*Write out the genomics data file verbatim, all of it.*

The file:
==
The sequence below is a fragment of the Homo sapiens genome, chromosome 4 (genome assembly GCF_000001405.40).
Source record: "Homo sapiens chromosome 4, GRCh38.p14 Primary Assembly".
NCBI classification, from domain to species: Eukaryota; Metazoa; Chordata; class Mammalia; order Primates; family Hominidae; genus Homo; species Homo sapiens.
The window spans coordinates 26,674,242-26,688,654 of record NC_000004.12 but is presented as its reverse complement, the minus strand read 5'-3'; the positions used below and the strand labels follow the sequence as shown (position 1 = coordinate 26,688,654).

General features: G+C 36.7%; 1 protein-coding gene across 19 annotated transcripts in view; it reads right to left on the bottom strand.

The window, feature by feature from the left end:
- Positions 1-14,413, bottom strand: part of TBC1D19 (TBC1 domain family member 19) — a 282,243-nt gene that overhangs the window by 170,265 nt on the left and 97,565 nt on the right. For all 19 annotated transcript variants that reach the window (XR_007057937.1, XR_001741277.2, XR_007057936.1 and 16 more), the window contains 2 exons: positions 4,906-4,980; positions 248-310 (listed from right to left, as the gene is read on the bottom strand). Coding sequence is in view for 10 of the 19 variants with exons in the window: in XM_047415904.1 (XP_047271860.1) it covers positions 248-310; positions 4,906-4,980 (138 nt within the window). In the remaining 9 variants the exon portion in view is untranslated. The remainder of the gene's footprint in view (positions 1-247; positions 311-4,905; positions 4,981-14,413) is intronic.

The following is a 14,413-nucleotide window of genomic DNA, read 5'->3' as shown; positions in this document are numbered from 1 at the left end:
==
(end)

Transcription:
The sequence below is a fragment of the Homo sapiens genome, chromosome 4 (genome assembly GCF_000001405.40).
Source record: "Homo sapiens chromosome 4, GRCh38.p14 Primary Assembly".
NCBI classification, from domain to species: Eukaryota; Metazoa; Chordata; class Mammalia; order Primates; family Hominidae; genus Homo; species Homo sapiens.
The window spans coordinates 26,674,242-26,688,654 of record NC_000004.12 but is presented as its reverse complement, the minus strand read 5'-3'; the positions used below and the strand labels follow the sequence as shown (position 1 = coordinate 26,688,654).

General features: G+C 36.7%; 1 protein-coding gene across 19 annotated transcripts in view; it reads right to left on the bottom strand.

The window, feature by feature from the left end:
- Positions 1-14,413, bottom strand: part of TBC1D19 (TBC1 domain family member 19) — a 282,243-nt gene that overhangs the window by 170,265 nt on the left and 97,565 nt on the right. For all 19 annotated transcript variants that reach the window (XR_007057937.1, XR_001741277.2, XR_007057936.1 and 16 more), the window contains 2 exons: positions 4,906-4,980; positions 248-310 (listed from right to left, as the gene is read on the bottom strand). Coding sequence is in view for 10 of the 19 variants with exons in the window: in XM_047415904.1 (XP_047271860.1) it covers positions 248-310; positions 4,906-4,980 (138 nt within the window). In the remaining 9 variants the exon portion in view is untranslated. The remainder of the gene's footprint in view (positions 1-247; positions 311-4,905; positions 4,981-14,413) is intronic.

The following is a 14,413-nucleotide window of genomic DNA, read 5'->3' as shown; positions in this document are numbered from 1 at the left end: